Colorwash Bargello – Sewing & Pressing the Strip Sets

This is the third in a series of sew/quilt-along posts about making a bargello quilt.

Once you have your strips cut (each pattern in Colorwash Bargello Quilts tells you how many strips to cut – Cascade requires 2 strips of each fabric, each strip 2″ x 20-21″), it’s time to sew them together.

Note: the original Cascade pattern calls for 19 fabrics.  I am using 20 for this new quilt.

Use 2 different colors for your top thread and bobbin thread. You’ll see why later!

First of all, I highly suggest using a noticeably different color thread in the top of your machine than what you are using in the bobbin.  This makes no difference when you sew the strip sets, but it will make a LOT of difference later…

I also have a few tricks I’d like to share that might help you avoid uneven strip sets, seam allowances that curl, or puckers or pleats in the seams:

  • A consistent seam allowance is a MUST. Quilters generally stick with 1/4″ seams. For this kind of project, an exact 1/4″ isn’t as important as a consistent seam allowance that measures the same width at any point along the seam.

    Two styles of quarter-inch presser feet. I prefer the one with the blade, but either one can help keep seams consistent.
  • I also recommend a straight stitch throat plate, if you have one. 

    A zigzag throat plate (left) vs. a straight stitch throat plate (right)

  • To avoid distortions at the beginning of a seam – or having the machine “eat” the fabric for the first couple of stitches – I always use “headers”. I place a small piece of fabric under the presser foot and stitch almost all the way across it.  I position my strips so that the machine finishes stitching across the header, stitches across nothing but air for a stitch or two, and then begins the seam on the strips. When I get to the end of the first set of strips I am sewing, I slide the next set into position and keep going. I do not raise my presser foot or cut my thread between sets of strips!
  • ALWAYS check the numbers at the top of each strip before sewing – it’s very easy to accidentally flip a set of strips over and sew the wrong side (yes, this is the voice of experience!)

    Checking the numbers on the first 2 strips before sliding them into place to sew. Note the “header” fabric already in the machine.
  • I keep sewing in one long continuous line until all of my strips have been sewn into sets of 2.  I finish by stitching onto another piece of fabric, or “footer”. This helps prevent the strips from fishtailing at the end of the seam, causing the stitches to swing off the side.
    Finishing with a “footer”

    The strips have been sewn into sets of 2 and are ready to cut apart.
  • Once the strips are out of the machine, the few stitches connecting each set of strips can be cut and the strip sets can be pressed individually.
    • I find it very helpful to first press the closed seam (fabric kept right side-to right side, just as sewn) from the back side to “set” the stitches. This helps prevent funky things happening with the seam allowance. Press up and down – don’t slide the iron!

      Setting the stitches
    • Then I flip the fabric back over, right side up. I gently pull the strips apart with my fingers, making sure there are no tucks in the fabric as I press the seam to one side with the tip of my iron.

      Using the tip of the iron (and my fingertips, which aren’t in the photo) to force the seam completely open.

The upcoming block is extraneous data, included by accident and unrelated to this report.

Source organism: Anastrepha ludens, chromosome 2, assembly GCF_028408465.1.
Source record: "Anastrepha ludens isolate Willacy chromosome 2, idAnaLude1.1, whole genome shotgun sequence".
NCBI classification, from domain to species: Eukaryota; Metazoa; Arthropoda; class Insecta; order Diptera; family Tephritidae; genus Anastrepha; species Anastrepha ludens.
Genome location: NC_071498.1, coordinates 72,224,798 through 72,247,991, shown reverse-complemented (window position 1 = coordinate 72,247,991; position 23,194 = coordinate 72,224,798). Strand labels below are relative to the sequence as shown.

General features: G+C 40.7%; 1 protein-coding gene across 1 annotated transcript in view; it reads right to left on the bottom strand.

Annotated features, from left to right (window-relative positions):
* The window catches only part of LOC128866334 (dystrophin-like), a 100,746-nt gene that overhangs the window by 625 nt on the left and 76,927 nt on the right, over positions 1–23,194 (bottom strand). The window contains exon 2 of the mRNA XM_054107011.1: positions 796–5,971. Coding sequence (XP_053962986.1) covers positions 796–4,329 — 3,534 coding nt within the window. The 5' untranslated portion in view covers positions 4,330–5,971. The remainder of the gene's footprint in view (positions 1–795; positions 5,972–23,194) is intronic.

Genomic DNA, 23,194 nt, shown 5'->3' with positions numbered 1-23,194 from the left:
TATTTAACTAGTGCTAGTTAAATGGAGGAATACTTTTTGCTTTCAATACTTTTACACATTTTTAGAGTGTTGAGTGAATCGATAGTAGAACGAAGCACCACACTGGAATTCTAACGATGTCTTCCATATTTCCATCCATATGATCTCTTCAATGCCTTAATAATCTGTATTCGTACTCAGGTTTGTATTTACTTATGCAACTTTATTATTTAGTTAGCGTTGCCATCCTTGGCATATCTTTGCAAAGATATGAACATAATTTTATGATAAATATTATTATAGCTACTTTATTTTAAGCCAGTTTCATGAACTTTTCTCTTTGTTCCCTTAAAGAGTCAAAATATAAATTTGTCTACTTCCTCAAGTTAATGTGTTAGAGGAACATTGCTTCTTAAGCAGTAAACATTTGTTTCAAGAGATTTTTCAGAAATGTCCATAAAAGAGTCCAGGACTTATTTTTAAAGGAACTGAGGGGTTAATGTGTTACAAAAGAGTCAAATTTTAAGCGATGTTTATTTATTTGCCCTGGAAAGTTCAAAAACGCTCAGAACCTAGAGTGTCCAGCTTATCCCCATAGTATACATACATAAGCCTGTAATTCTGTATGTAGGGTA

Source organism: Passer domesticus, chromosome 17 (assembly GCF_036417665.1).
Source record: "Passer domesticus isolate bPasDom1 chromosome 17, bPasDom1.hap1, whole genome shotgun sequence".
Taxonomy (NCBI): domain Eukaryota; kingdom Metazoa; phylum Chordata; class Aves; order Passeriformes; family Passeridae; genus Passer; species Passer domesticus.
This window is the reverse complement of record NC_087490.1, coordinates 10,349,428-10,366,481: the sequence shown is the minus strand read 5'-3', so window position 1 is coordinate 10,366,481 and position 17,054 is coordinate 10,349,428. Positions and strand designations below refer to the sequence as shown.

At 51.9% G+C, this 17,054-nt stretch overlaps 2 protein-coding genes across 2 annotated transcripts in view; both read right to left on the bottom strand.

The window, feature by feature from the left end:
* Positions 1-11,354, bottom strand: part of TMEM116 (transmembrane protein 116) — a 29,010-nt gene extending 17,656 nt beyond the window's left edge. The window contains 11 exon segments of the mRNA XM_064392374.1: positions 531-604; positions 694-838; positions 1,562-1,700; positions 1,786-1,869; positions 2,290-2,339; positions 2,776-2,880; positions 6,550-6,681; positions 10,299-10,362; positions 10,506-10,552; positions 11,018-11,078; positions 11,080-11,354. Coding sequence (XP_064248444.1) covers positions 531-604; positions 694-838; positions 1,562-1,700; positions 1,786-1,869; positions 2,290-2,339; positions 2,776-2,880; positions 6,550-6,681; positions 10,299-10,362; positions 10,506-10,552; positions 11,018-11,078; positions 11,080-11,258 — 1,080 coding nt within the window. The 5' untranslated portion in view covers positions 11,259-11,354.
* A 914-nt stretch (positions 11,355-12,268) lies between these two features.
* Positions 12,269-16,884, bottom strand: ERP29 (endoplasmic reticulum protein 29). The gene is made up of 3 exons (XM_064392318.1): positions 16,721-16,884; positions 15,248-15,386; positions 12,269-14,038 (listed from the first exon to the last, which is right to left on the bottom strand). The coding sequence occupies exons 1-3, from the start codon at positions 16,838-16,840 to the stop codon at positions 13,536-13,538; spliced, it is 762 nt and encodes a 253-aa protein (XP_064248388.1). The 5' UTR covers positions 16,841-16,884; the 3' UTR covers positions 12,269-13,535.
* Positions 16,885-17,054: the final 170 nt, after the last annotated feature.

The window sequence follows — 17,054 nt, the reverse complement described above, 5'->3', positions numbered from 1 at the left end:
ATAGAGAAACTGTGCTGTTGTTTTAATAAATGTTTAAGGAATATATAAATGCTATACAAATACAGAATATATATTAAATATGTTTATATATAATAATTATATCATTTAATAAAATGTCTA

•  Finally, I press the fabrics once more from the right side, making sure the seam allowance is still pressed to one side. I’m careful to press up and down with the iron – avoiding sliding it, as that’s an easy way to stretch or distort the fabric.

      Giving the strips a final press.

Note: Each pattern in Colorwash Bargello Quilts specifies how the seam allowances in each strip set should be pressed.  Generally, if you are making 2 strip sets, the seams of the first set will all be pressed towards the first strip and the seams in the second set will all be pressed towards the last strip (or vice versa). This is important!

  • After pressing, I sew my sets of 2 into sets of 4, and so on, pressing carefully after each round of sewing.
    Not only should the right hand edges of the fabrics line up, but the previously sewn seam allowances should “nest” against each other.
    I carefully watch the right hand edges of the fabrics as I sew AND run my fingers along the seam closest to the edge I am sewing to make sure the seam allowances remain properly “nested” against each other. (You can pin, if you prefer.)
    Sewing sets of 2 into sets of 4 – always check to make sure the higher numbers are on top of the lower numbers!
    Sets of 2
    Sets of 4 (although your last set may have fewer than 4 fabrics). Next there will be sets of 8, and so on, until the strip set is complete.
    The 2 strip sets for this project should be exactly the same EXCEPT for the direction in which the seam allowances have been pressed.

    Once the strip sets are complete, I turn each one into a separate tube by sewing the first strip to the last strip.

Beth Ann

When health challenges made hand-sewing (and hand appliqué and hand-quilting) no longer physically viable for her, Beth Ann’s first instinct was dismay and discouragement. But Grandma Baldwin gave her a loving (but stern!) “No pity parties – just figure out a different way.” So Beth Ann turned to her trusty sewing machine and began devising ways to achieve the fine quality appliqué look she craved faster and easier than she ever thought possible. And a career was born! Now Beth Ann enjoys sharing her accessible “invisible” machine appliqué and creative machine quilting techniques with other quilters and fiber artists around the world.

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